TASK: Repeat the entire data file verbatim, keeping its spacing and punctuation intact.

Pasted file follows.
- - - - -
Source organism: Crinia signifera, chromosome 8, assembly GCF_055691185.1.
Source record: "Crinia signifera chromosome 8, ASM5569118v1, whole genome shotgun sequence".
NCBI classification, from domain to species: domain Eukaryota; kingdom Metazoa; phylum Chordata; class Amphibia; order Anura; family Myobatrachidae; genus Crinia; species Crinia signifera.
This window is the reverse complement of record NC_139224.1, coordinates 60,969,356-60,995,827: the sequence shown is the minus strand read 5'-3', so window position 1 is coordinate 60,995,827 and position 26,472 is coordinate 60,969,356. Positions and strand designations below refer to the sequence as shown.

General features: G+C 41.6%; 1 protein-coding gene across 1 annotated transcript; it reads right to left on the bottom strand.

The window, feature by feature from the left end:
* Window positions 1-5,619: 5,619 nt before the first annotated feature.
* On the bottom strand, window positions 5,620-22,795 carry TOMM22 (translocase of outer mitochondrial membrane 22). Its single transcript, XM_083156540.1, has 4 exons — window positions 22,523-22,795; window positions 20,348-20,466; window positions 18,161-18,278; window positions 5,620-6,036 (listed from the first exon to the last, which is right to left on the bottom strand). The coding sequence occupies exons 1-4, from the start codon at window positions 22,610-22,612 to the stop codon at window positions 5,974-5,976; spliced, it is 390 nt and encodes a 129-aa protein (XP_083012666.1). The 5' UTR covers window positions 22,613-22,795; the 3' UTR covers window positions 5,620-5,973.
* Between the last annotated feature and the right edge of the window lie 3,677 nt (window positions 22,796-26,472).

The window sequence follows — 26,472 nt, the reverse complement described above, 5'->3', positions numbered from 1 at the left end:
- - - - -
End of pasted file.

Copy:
Source organism: Crinia signifera, chromosome 8, assembly GCF_055691185.1.
Source record: "Crinia signifera chromosome 8, ASM5569118v1, whole genome shotgun sequence".
NCBI classification, from domain to species: domain Eukaryota; kingdom Metazoa; phylum Chordata; class Amphibia; order Anura; family Myobatrachidae; genus Crinia; species Crinia signifera.
This window is the reverse complement of record NC_139224.1, coordinates 60,969,356-60,995,827: the sequence shown is the minus strand read 5'-3', so window position 1 is coordinate 60,995,827 and position 26,472 is coordinate 60,969,356. Positions and strand designations below refer to the sequence as shown.

General features: G+C 41.6%; 1 protein-coding gene across 1 annotated transcript; it reads right to left on the bottom strand.

The window, feature by feature from the left end:
* Window positions 1-5,619: 5,619 nt before the first annotated feature.
* On the bottom strand, window positions 5,620-22,795 carry TOMM22 (translocase of outer mitochondrial membrane 22). Its single transcript, XM_083156540.1, has 4 exons — window positions 22,523-22,795; window positions 20,348-20,466; window positions 18,161-18,278; window positions 5,620-6,036 (listed from the first exon to the last, which is right to left on the bottom strand). The coding sequence occupies exons 1-4, from the start codon at window positions 22,610-22,612 to the stop codon at window positions 5,974-5,976; spliced, it is 390 nt and encodes a 129-aa protein (XP_083012666.1). The 5' UTR covers window positions 22,613-22,795; the 3' UTR covers window positions 5,620-5,973.
* Between the last annotated feature and the right edge of the window lie 3,677 nt (window positions 22,796-26,472).

The window sequence follows — 26,472 nt, the reverse complement described above, 5'->3', positions numbered from 1 at the left end: